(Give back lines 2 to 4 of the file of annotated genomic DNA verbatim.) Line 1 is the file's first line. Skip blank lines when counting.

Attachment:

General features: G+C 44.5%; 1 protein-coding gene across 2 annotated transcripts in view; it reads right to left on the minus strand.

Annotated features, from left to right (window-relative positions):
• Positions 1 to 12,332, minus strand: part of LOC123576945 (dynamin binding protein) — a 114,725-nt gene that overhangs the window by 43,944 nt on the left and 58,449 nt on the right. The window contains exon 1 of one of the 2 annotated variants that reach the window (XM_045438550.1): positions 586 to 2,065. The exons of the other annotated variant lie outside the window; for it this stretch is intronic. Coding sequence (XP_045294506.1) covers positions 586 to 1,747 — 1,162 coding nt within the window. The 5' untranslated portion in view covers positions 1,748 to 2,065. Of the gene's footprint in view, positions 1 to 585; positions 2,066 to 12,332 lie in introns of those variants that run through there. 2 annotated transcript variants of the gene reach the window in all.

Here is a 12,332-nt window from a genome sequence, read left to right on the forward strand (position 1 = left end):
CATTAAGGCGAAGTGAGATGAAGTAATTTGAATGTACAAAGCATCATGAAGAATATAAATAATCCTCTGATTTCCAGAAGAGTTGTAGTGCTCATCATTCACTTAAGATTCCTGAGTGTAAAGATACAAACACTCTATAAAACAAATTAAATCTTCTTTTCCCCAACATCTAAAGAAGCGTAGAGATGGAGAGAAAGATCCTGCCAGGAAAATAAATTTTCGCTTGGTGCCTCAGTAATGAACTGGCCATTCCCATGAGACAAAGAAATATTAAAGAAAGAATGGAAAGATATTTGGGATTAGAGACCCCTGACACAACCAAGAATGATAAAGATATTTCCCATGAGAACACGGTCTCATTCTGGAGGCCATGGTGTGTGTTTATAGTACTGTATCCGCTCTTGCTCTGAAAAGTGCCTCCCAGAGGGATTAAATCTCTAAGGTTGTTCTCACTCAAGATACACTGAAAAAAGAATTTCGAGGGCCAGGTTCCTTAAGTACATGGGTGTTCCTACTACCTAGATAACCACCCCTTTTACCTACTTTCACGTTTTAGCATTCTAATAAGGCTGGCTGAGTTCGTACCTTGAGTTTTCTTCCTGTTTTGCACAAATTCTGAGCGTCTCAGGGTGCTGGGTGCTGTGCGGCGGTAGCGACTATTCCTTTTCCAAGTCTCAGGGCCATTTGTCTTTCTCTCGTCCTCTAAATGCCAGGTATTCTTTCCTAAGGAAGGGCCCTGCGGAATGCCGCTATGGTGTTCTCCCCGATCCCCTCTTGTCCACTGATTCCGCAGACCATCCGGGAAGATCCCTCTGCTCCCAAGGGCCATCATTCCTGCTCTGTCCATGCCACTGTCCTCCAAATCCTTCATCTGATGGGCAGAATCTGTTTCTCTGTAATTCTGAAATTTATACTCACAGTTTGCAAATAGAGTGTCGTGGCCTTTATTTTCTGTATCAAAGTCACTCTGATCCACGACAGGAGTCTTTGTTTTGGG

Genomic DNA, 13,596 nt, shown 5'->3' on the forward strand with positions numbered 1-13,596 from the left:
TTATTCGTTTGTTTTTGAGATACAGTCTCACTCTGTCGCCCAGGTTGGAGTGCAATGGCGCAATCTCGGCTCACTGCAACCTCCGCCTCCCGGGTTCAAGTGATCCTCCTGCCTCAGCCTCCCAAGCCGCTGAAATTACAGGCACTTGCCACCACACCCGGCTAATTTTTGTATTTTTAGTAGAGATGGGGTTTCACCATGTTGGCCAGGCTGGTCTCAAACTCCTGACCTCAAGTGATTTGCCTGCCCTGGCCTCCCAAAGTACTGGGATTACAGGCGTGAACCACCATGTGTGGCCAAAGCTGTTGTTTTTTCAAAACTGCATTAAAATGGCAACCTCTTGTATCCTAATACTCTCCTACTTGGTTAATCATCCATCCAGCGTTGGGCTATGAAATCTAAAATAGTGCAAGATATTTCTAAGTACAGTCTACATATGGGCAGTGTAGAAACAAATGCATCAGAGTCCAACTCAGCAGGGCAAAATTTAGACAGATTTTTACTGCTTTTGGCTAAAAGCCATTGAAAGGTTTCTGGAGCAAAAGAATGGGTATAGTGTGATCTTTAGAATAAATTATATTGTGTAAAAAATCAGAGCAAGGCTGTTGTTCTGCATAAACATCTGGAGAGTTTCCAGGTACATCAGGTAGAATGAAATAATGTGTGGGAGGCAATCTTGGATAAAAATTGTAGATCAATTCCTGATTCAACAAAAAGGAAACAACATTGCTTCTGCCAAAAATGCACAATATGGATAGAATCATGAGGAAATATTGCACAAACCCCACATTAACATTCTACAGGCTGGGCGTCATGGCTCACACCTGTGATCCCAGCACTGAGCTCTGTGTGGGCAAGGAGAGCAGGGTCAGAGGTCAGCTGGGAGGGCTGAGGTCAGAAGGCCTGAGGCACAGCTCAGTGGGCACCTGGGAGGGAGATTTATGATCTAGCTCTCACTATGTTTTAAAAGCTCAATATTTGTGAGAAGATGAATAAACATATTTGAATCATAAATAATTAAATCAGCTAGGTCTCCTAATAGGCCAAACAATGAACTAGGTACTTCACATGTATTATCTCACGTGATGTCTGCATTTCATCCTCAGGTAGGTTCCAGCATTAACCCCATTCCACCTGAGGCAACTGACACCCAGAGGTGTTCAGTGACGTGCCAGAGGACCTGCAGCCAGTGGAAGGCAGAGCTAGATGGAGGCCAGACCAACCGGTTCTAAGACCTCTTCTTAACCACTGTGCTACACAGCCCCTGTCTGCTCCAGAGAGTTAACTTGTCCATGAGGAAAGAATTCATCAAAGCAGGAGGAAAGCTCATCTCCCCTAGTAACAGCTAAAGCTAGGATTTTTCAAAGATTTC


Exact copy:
Annotated features, from left to right (window-relative positions):
• Positions 1 to 12,332, minus strand: part of LOC123576945 (dynamin binding protein) — a 114,725-nt gene that overhangs the window by 43,944 nt on the left and 58,449 nt on the right. The window contains exon 1 of one of the 2 annotated variants that reach the window (XM_045438550.1): positions 586 to 2,065. The exons of the other annotated variant lie outside the window; for it this stretch is intronic. Coding sequence (XP_045294506.1) covers positions 586 to 1,747 — 1,162 coding nt within the window. The 5' untranslated portion in view covers positions 1,748 to 2,065. Of the gene's footprint in view, positions 1 to 585; positions 2,066 to 12,332 lie in introns of those variants that run through there. 2 annotated transcript variants of the gene reach the window in all.

Here is a 12,332-nt window from a genome sequence, read left to right on the forward strand (position 1 = left end):